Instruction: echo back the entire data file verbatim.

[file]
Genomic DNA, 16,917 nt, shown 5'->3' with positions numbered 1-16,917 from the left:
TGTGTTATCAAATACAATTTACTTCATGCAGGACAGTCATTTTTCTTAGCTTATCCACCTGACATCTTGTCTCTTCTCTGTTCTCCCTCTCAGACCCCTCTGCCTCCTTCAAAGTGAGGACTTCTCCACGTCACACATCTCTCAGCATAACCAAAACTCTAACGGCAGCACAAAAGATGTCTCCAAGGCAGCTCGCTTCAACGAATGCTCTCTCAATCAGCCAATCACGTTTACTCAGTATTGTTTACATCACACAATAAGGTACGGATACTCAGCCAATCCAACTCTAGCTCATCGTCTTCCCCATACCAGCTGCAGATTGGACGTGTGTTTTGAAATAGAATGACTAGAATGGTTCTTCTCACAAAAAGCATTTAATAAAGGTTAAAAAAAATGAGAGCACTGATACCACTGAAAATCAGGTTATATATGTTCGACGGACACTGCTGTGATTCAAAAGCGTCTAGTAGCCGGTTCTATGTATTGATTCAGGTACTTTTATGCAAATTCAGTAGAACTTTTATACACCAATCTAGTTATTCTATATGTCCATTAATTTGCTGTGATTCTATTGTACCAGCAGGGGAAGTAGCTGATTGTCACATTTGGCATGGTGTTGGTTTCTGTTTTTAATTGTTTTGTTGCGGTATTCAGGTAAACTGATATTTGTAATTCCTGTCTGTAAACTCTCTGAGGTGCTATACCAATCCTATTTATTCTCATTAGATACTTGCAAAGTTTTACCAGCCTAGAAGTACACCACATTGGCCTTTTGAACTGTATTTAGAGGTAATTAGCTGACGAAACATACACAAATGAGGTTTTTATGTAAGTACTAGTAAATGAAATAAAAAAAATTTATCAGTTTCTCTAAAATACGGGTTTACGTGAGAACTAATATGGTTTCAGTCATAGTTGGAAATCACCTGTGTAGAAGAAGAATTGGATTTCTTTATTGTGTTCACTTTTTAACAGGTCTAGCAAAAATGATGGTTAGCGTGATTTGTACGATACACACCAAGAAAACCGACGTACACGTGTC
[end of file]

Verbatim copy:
Genomic DNA, 16,917 nt, shown 5'->3' with positions numbered 1-16,917 from the left:
TGTGTTATCAAATACAATTTACTTCATGCAGGACAGTCATTTTTCTTAGCTTATCCACCTGACATCTTGTCTCTTCTCTGTTCTCCCTCTCAGACCCCTCTGCCTCCTTCAAAGTGAGGACTTCTCCACGTCACACATCTCTCAGCATAACCAAAACTCTAACGGCAGCACAAAAGATGTCTCCAAGGCAGCTCGCTTCAACGAATGCTCTCTCAATCAGCCAATCACGTTTACTCAGTATTGTTTACATCACACAATAAGGTACGGATACTCAGCCAATCCAACTCTAGCTCATCGTCTTCCCCATACCAGCTGCAGATTGGACGTGTGTTTTGAAATAGAATGACTAGAATGGTTCTTCTCACAAAAAGCATTTAATAAAGGTTAAAAAAAATGAGAGCACTGATACCACTGAAAATCAGGTTATATATGTTCGACGGACACTGCTGTGATTCAAAAGCGTCTAGTAGCCGGTTCTATGTATTGATTCAGGTACTTTTATGCAAATTCAGTAGAACTTTTATACACCAATCTAGTTATTCTATATGTCCATTAATTTGCTGTGATTCTATTGTACCAGCAGGGGAAGTAGCTGATTGTCACATTTGGCATGGTGTTGGTTTCTGTTTTTAATTGTTTTGTTGCGGTATTCAGGTAAACTGATATTTGTAATTCCTGTCTGTAAACTCTCTGAGGTGCTATACCAATCCTATTTATTCTCATTAGATACTTGCAAAGTTTTACCAGCCTAGAAGTACACCACATTGGCCTTTTGAACTGTATTTAGAGGTAATTAGCTGACGAAACATACACAAATGAGGTTTTTATGTAAGTACTAGTAAATGAAATAAAAAAAATTTATCAGTTTCTCTAAAATACGGGTTTACGTGAGAACTAATATGGTTTCAGTCATAGTTGGAAATCACCTGTGTAGAAGAAGAATTGGATTTCTTTATTGTGTTCACTTTTTAACAGGTCTAGCAAAAATGATGGTTAGCGTGATTTGTACGATACACACCAAGAAAACCGACGTACACGTGTC